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Post-Cold War, Bizarro Version

For some truly depressing reading, see this Guardian editorial, entitled, “The Progressive Moment.” The authors argue that Gordon Brown should–deep, deep breath–follow America down its new socialist pathway:

The financial crisis sealed the election for Barack Obama. Immediately before Lehman Brothers filed for bankruptcy in mid-September he was, if anything, slightly adrift in the polls. But watching Washington administer socialist solutions to protect Wall Street bankers, an anxious nation rallied to Mr Obama’s redistributive tax plans and his rejection of the “old theory that says we should give more to billionaires and big corporations and hope that prosperity trickles down to everyone else.” If the mass market press is gauging the mood of its readers correctly, opinion in Britain is running the same way. “Now pass it on, you bankers,” screamed the Sun after last week’s bumper interest rate cut. Wealthy financiers are suddenly attracting the sort of rage more often directed at asylum seekers and workless benefit claimants. Can Gordon Brown respond to that change and seize the progressive moment?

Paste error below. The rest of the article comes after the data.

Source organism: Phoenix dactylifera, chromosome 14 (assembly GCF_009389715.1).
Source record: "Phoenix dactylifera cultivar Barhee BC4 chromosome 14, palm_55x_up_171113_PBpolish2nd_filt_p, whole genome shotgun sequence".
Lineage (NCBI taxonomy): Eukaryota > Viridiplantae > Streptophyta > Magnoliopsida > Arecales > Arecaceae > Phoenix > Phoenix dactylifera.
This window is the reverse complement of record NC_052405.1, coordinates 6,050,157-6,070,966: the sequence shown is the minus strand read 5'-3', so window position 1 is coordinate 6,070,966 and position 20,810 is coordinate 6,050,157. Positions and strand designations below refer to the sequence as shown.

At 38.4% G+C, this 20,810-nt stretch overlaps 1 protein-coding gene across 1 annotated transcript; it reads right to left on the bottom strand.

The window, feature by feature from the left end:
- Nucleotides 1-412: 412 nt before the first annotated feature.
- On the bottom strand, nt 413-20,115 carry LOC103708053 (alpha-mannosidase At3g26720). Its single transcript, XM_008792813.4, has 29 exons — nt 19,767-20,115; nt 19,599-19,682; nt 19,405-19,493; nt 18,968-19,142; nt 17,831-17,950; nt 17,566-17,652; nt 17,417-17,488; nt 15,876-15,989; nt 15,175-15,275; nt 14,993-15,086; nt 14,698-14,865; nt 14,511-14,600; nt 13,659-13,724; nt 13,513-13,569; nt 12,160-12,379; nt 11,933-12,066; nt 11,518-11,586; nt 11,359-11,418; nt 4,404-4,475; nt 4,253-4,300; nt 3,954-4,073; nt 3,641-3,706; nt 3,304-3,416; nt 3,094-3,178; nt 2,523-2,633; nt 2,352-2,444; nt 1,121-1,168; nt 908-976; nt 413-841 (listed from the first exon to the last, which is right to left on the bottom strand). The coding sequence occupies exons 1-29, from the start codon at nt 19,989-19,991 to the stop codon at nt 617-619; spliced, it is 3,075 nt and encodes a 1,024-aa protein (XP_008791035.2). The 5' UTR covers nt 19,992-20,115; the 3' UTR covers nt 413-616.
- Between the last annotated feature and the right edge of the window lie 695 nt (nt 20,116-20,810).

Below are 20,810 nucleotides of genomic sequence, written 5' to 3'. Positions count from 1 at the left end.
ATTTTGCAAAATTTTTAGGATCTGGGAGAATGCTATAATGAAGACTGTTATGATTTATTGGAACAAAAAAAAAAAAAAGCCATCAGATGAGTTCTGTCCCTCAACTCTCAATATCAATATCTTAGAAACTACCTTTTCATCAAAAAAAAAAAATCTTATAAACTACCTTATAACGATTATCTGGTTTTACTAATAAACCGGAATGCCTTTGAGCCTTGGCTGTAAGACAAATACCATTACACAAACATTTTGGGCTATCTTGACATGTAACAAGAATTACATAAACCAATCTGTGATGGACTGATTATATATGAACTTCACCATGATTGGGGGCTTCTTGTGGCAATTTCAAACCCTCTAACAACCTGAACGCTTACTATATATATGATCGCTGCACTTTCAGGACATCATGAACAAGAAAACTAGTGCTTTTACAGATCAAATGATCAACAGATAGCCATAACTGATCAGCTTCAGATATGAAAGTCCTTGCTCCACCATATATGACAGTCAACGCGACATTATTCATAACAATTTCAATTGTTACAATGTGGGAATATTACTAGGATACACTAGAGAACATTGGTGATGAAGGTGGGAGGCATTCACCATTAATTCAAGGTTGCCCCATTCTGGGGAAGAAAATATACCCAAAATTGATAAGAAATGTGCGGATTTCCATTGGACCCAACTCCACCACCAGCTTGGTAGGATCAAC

Certainly he has the opportunity.

The funny thing about opportunity is the way it shrinks for citizens as it grows for governments. There are no progressive moments–only progressive spirals, progressive unravelings, progressive declines. No leader can reward a weary population with a temporary respite from self-reliance. A state cannot experiment with entitlements and play it by ear. When citizens get goodies, they hang on to them.

There was a time when America knew this, and other Western countries suspected it and sought our guidance in creating more free markets and less entitled citizens. Now, with Obama at the helm, we’re apparently leading the charge in the other direction. The authors of the piece advise Gordon Brown “to take to heart Mr Obama’s progressive three-word mantra. Yes, we can.” Indeed, they can. If it can happen here . . .


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